Microplastic particles found in Chesapeake Bay (Photo: Chesapeake Bay Foundation, CC BY 2.0)
Boston Harbor has undergone a historic cleanup over recent decades, but little is known about the nature of pollution from microplastics. These tiny plastic particles are everywhere in the world’s oceans, and scientists believe they’re a major threat to wildlife and human health. UMass Boston graduate student Tyler O’Brien tests the waters for these particles down at Savin Cove and explains the process, and how it could help us better understand the extent of microplastic pollution.
CURWOOD: Well, the next generation of marine leaders is taking on part of this challenge, by trying to understand the levels of plastics in Boston Harbor. The once notoriously polluted harbor has undergone an impressive cleanup in recent years, but there isn't much information on the extent of microplastic pollution. Still, there are eager graduate students at the University of Massachusetts Boston working to change that.
[SOUND OF WAVES LAPPING ON A DOCK IN BOSTON HARBOR]
O'BRIEN: My name is Tyler O'Brien. I am a graduate student here at the University of Massachusetts Boston and I'm in the Marine Science and Technology's Masters. We are going to sample for microplastics here in Savin Hill Cove. Microplastics are pieces of plastics that are five millimeters in length or shorter, and they come from land-based sources, such as larger plastic, such as bags, bottles, everything that we have wrapped in plastic. And they can come into the water from land-point sources, rivers, streams, rain events. Plastic doesn't necessarily decompose, but it just breaks down through sunlight and wave energy. They can also just be from personal care products that are already small, like toothpaste and facial cleansers that have those little microbeads in them.
[OCEAN WAVES LAPPING ON THE DOCK]
Microplastics have been proven to have horrible effects for the environment and potentially human health. Microplastics will be ingested by small animals, and then those animals are eaten by larger animals, and it just moves its way up through the food web in the ocean. And a lot of those animals we are actually eating as consumers. So there are potential health hazards because of the chemicals that leach out of plastics.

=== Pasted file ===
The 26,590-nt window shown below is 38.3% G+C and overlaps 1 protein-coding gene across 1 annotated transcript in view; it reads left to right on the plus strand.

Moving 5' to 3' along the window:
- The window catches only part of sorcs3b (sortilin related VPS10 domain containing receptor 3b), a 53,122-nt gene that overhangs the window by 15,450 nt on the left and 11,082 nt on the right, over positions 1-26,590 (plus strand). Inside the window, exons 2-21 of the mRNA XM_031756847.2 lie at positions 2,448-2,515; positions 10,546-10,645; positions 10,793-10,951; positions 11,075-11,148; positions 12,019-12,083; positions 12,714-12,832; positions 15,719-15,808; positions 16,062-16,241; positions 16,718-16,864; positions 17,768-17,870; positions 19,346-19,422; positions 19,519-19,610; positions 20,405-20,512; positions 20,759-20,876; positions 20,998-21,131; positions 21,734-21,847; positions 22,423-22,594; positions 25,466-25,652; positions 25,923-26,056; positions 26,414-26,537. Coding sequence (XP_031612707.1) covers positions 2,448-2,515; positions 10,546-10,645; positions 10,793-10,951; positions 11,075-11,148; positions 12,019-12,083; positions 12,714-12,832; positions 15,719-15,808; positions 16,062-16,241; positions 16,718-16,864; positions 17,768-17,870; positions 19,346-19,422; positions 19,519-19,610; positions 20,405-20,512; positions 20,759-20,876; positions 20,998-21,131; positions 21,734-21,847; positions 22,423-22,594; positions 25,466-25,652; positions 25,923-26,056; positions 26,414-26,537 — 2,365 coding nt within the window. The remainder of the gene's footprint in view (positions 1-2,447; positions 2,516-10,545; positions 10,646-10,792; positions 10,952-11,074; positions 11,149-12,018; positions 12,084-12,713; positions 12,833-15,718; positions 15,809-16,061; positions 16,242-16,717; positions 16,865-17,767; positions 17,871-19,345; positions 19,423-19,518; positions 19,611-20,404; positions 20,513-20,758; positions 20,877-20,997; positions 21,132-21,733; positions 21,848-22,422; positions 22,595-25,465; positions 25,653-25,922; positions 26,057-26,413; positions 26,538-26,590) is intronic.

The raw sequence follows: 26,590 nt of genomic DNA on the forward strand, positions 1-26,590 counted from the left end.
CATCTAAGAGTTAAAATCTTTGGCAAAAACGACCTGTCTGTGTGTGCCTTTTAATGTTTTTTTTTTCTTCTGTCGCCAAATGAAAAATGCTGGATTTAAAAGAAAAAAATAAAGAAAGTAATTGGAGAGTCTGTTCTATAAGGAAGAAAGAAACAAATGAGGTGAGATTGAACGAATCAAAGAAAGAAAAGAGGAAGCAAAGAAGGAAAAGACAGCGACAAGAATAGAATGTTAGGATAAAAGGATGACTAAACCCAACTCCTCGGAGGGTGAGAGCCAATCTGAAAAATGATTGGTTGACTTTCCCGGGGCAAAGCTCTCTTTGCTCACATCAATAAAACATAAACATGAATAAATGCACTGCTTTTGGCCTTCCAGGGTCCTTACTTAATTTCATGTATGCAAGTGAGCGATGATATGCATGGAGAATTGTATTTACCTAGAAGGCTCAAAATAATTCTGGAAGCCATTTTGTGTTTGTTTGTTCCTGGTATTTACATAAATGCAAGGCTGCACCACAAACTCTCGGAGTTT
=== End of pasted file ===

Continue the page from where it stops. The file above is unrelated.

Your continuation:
The last five, ten years is really the only literature that's out there, and I think it still has a very long way to go to actually grasp how much is actually in our waters, how the abundance of microplastics. There's been research in the gyres and the great garbage patches and now it's really, what about our coastlines, where all the stuff is probably entering? So there's a lot of unknowns, but I think that we're in a really cool position to start really understanding it.
Today I just have a plankton net tow, so plankton talking about the little species in our water, and I am going to just take a plankton net tow to get the fixed volume, to see if there's microplastics in this sample. I'm going to do a one meter net tow today just to what's on the surface of the water, the water column. Alright. Here it goes.
[METAL CLANK AND SPLASH]
O'BRIEN: So I just lower the net to the depth I want. Right at the one-meter mark and I just pull up.
O'BRIEN: There it goes. Now, with the sample I just collected, I have two metal sieves. One is 300 micrometers and the other is 63 micrometers. And I'm just going to pour the sample throughout the two different sieves that are stacked on top of each other and that will give me different size fractions of plastic, and why this is important is because I'm really trying understand the abundance, the composition, and the different sizes, maybe, throughout the water column. The size in general is important because zooplankton can feed on the smaller microplastics, which are usually 63 microns in size, and that just goes for further implications: well, maybe these plastics are moving up our food webs in the ocean, and plankton is the basis of all life in the ocean. Everything feeds off something that's fed off plankton, or they feed on plankton. Whales feed directly on plankton, and they're one of the largest animals, so just imagine the amount and concentration that can be going through the food web.
Once I collect my sample I'll be going to my lab, and I am going to digest any biological material that might be on plastic, and it'll just leave me the plastics or other things that could be in the sample, could be glass or other materials like that. And from there, I'm going to further analyze it with instruments that will tell me the actual chemicals, or the composition of that specific plastic. So I can hopefully identify them further.
So, right in this sample right here, a lot of that floating debris is actually zooplankton and other phytoplankon species. So zooplankton are animals and phytoplankton are plants, but if you can see deep in the sample there, there is a blue speck. What it is, I'm not sure, but if I had a guess it's probably a piece of plastic of some sort. I am trying to get a baseline understanding of what our microplastic issue might be in Savin Hill Cove, and more, Boston Harbor in general. But just having the small sample area just to get the preliminary work down will be very important, probably, for future research and other people taking on similar projects.
CURWOOD: That’s UMass Boston graduate student Tyler O’Brien, testing the water for micropollution in Boston Harbor’s Savin Cove.
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